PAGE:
Bloomberg launches campaign to lower volumePosted on March 14, 2013 | by Billy Richling
Even with his own wrap-up music about to start playing, New York City Mayor Michael Bloomberg is trying to get kids to turn down the volume.
The mayor has announced a new health initiative called the Hearing Loss Prevention Media Campaign, designed to inform New Yorkers about the risks of listening to loud music.
“Hearing loss increased more than 30 percent between 1988 and 2006,” said Veronica Lewin, assistant press secretary at the New York City Department of Health. “Exposure to loud sound can cause hearing problems, both hearing loss and tinnitus [ringing in the ear].”
Lewin said the Department of Health did not yet know the final cost or scope of the campaign, but it is being paid for by a grant from the Fund for Public Health, the fundraising arm of the department. An information page on the FPHNY website said the campaign would primarily target young digital music consumers through social media. The campaign will cost a total of $250,000.
“Hearing loss during adolescence not only increases the risk for more profound hearing problems later in life but also has other negative impacts such as low self-esteem, increased stress and increased risk of injury,” the site said. “The project will develop a public education campaign to promote safe listening behaviors among teens and young adults.”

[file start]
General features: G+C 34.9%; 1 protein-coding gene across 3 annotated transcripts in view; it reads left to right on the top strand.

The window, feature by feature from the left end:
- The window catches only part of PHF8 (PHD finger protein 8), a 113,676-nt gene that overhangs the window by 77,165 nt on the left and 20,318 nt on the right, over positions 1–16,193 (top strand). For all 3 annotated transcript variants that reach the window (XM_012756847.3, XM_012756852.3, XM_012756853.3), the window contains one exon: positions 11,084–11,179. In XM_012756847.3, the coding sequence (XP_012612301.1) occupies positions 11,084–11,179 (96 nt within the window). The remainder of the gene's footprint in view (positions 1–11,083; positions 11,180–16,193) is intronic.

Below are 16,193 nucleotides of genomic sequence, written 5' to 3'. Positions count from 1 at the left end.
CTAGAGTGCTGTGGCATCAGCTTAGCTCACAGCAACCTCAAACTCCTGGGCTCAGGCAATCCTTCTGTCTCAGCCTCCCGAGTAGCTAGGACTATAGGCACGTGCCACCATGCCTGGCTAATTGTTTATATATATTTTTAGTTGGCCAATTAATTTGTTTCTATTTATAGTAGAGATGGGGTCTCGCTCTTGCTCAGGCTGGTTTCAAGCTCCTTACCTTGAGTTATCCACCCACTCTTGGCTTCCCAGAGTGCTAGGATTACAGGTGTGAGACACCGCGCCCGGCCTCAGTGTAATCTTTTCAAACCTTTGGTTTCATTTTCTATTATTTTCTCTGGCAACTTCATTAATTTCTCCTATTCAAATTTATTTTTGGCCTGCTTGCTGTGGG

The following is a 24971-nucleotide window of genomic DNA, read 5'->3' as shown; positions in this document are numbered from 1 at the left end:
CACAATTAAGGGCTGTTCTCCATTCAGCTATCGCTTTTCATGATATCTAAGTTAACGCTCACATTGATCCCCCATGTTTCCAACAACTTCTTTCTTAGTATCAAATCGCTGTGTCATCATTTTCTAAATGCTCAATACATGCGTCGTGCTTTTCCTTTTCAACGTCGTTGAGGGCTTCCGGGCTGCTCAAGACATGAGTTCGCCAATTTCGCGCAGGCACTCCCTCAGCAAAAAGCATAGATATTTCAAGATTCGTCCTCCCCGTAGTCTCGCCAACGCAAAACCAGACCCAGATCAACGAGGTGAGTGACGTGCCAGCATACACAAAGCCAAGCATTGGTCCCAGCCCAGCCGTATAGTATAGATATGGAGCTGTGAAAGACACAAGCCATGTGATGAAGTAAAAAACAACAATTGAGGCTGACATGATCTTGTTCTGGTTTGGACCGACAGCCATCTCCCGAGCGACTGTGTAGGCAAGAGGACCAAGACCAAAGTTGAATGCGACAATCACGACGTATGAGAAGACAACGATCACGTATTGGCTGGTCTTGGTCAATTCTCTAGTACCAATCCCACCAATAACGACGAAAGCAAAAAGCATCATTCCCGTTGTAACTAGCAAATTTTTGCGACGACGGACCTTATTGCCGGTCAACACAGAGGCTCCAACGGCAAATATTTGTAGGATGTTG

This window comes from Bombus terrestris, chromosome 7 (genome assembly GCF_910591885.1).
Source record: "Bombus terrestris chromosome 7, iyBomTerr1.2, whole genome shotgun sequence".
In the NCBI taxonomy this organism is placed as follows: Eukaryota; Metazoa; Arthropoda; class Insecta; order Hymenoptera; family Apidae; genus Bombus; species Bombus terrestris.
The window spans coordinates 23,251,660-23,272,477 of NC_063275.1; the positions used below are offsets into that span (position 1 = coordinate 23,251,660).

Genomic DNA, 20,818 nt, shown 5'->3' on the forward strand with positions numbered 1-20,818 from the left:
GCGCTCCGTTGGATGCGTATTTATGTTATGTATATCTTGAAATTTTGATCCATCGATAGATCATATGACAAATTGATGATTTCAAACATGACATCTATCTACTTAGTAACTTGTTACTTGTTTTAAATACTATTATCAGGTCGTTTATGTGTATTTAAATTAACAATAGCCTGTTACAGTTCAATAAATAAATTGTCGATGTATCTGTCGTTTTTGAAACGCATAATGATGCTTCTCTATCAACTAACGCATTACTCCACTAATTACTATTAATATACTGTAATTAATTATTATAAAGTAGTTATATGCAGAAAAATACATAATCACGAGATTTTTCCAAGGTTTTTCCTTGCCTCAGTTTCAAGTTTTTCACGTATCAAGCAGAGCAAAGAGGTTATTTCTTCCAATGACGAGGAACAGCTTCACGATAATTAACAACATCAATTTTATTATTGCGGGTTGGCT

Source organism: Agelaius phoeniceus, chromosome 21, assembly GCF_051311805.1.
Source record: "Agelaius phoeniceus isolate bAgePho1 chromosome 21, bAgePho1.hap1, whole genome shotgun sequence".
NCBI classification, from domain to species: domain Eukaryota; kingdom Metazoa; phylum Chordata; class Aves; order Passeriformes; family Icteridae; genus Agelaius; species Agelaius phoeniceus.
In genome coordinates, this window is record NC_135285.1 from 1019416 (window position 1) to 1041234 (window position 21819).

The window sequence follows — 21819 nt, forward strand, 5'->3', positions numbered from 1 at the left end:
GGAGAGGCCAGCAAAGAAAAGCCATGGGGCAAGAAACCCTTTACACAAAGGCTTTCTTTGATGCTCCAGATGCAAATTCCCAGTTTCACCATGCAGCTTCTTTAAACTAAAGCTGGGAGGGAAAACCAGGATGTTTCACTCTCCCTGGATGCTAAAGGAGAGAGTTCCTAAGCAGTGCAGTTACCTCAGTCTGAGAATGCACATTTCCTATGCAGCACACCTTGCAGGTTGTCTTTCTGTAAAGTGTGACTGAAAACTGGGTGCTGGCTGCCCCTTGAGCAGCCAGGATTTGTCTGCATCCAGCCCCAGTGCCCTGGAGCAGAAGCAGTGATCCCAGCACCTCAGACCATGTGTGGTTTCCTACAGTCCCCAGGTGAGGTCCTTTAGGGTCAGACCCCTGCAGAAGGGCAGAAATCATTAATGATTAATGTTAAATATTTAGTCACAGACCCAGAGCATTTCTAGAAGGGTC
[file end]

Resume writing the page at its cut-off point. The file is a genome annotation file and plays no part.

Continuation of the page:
An Apple iPod can reach a maximum volume of 115 decibels but William H. Shapiro, supervising audiologist at the NYU School of Medicine, said maximum safe exposure levels are much lower.
“The recommended exposure limit is 85 decibels, as an eight-hour time-weighted average,” Shapiro said. “Exposures at or above this level can be hazardous. If an individual is in an environment with noise above 85 decibels, safe exposure time should be reduced.”
However, Shapiro said the earbuds that come with most iPods are no more damaging than other types of headphones.
“Still, the closer the tip of the ear bud to the eardrum, the louder the stimulus,” Shapiro said. “So it’s not necessarily the type of earphone but how deeply inserted it is.”
Billy Richling is a contributing writer. Email him at firstname.lastname@example.org.